Hundreds, and possibly thousands, of students died in the Tiananmen Square area of Beijing in June 1989 when the Chinese government sent in troops to crush a pro-democracy uprising and preserve one-party rule in China. Carrying banners and shouting pro-democracy slogans, the demonstrators marched from Victoria Park in Hong Kong’s Causeway Bay to the central government offices, demanding greater freedoms in China and an official apology for the killings.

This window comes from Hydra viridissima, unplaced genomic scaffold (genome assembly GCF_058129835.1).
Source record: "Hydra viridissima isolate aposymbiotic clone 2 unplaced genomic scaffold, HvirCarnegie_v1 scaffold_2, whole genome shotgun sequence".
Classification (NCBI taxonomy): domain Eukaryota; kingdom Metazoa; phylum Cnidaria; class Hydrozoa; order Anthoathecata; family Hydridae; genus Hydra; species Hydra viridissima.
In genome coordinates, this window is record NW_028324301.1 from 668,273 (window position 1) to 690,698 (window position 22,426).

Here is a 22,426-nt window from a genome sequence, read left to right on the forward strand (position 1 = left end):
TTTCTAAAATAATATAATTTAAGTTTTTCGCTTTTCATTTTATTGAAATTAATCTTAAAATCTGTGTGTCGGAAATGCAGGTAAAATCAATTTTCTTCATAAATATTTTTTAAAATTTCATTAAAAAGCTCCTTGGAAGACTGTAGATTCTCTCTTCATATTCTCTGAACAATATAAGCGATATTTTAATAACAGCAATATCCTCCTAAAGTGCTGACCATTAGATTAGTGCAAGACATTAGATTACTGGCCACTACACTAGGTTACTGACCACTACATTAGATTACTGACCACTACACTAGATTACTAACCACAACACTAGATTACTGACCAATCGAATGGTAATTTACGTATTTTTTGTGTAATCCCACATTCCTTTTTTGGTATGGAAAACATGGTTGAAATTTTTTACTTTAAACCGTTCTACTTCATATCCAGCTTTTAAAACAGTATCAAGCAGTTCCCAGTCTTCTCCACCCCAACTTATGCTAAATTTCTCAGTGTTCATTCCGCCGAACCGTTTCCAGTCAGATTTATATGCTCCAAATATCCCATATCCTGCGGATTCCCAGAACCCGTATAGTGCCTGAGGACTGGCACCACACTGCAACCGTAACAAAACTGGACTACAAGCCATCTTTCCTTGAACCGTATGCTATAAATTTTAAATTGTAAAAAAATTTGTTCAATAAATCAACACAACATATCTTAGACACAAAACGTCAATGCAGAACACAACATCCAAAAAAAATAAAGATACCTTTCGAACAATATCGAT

The march was organised by the Alliance in Support of Patriotic Democratic Movements in China and was a prelude to a mass candlelit vigil in Victoria Park on the anniversary of the crackdown, which attracts tens of thousands of people every year. Alliance chairman Lee Cheuk-yan said his members feared Hong Kong’s incoming chief executive, Beijing-appointed Leung Chun-ying, would further restrict freedom of expression when he takes office from July 1.
Hong Kong, a former British colony that retains semi-autonomous status since reverting to Chinese sovereignty in 1997, is the only city on Chinese soil where the anniversary of the massacre is publicly commemorated.